Within the reef aquarium hobby you often hear the terms soft corals, LPS and SPS used to identify different groups of corals. Grouping corals in this fashion is very useful because it not only describes the coral itself but also helps aquarium hobbyists understand what a particular coral will need from us (lighting, placement, flow, parameters, etc.) in order to survive.
Soft corals lack a rigid stony skeleton. Typically they require lower light and moderate to low water flow. They are often more forgiving with water quality and easier to care for. Common soft corals include Leathers, Zoanthids, Palythoa, Discosoma and Ricordia.
LPS: Large Polyp Stony Corals
Large Polyp Stony Corals consist of a rigid skeleton with large fleshy polyps. LPS usually require moderate to high light levels and moderate flow rates. They are a bit more forgiving with water quality compared to SPS corals. Growth rates and patterns vary dramatically from one species to another. Common LPS corals in the aquarium trade include Acanthastrea, Euphyllia, Favia, Fungia, Blastomussa, Dendrophyllia, and Tubastrea.
SPS: Small Polyp Stony Corals
Shopping for corals becomes easier and more enjoyable once you know basic coral care requirements. Based upon my own personal experience in the hobby, choosing the right corals for your aquarium plays a huge role in your success as a reefkeeper. Today I’m going to share some helpful tips on how to choose healthy LPS corals and care for them in your own aquarium.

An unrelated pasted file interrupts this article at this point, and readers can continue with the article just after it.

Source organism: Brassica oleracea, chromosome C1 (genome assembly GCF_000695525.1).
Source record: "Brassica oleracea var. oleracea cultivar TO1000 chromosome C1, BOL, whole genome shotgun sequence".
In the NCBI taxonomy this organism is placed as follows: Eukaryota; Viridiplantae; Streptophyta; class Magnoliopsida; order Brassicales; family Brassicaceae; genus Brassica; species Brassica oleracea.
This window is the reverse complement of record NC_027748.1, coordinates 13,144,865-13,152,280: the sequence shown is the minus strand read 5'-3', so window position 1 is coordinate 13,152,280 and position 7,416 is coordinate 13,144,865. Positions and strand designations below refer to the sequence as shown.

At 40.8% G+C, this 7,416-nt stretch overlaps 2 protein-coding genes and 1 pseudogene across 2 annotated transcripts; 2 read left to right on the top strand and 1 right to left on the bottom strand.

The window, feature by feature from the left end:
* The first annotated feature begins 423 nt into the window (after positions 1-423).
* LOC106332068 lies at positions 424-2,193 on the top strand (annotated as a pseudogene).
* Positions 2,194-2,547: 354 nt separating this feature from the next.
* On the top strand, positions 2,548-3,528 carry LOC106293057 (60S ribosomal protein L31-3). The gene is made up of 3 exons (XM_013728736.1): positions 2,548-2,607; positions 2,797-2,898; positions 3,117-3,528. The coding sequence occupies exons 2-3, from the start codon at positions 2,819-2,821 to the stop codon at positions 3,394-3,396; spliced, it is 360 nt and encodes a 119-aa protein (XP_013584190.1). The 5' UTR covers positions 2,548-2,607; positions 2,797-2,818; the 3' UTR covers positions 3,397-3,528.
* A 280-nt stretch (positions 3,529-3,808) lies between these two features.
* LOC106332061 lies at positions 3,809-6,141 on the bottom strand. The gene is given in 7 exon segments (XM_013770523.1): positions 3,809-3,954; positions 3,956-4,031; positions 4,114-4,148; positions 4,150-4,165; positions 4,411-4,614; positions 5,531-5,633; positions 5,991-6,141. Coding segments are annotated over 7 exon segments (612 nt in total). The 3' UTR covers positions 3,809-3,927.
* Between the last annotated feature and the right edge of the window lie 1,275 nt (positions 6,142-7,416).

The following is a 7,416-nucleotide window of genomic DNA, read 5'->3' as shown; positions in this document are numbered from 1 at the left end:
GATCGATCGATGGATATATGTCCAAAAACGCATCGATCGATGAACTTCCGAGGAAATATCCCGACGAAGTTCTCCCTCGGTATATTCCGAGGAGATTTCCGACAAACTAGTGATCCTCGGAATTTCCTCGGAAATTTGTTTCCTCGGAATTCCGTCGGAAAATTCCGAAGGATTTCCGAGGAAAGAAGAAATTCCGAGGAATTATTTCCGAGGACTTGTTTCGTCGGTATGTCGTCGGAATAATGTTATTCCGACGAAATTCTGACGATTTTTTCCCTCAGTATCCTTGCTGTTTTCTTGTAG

Let’s first discuss what you want to look for and what you want to avoid when shopping for LPS corals.
Look for corals with healthy polyps that are extended and fleshy. Avoid LPS specimens with dying or retracted polyps/heads because the affliction may quickly spread. Usually if the dying heads are removed from the colony the coral will have a much better chance of survival. Avoid any corals with brown jelly or black tissue. That is a red flag and something that may spread if introduced into your aquarium. Tears or cuts in a coral’s flash can be detrimental. Be extra careful when handling or transporting corals because the fleshy polyps are easily damaged, especially when fully extended.
Once you’ve brought the coral home safely, be sure to give it plenty of time to acclimate to your aquarium’s water temperature and chemistry. You may also want to dip the coral as a preventative measure to avoid introducing unwanted hitchhikers into your aquarium system.
Find a spot in your tank that will give the coral plenty of room to grow and thrive in its new home. Pay careful attention to the coral’s light and water flow requirements. Too much flow can cause tissue damage; not enough may make it difficult for the coral to feed. Typical placement for LPS would be mid tank or on the bottom based on lighting needs.
LPS corals often have long sweeper tentacles that can kill just about anything they touch. These sweeper tentacles may extend quite far—6” or more—depending on the size and species. Bottom line: give your new LPS coral plenty of room and keep it away from other corals of any kind.
Some LPS corals will accept larger particles of food. You can spot feed with mysis shrimp, brine shrimp, squid chunks and sometimes sliced-up Silversides or krill if the coral will accept it. Most corals naturally feed at night so this would be the best time. You can stimulate a feeding response during the day by adding phytoplankton or zooplankton to the aquarium prior to spot feeding. Just be careful not to overfeed as this will lead to elevated waste levels and poor water quality.
Generally speaking, LPS corals are pretty easy to grow in reef aquariums as long as they are given the proper care. Best of all, they are frequently the most stunning pieces of coral in your tank since they tend to have heavy fluorescent colors. Under the right actinic lighting, LPS corals can create a psychedelic reef aquarium Jerry Garcia himself would approve of.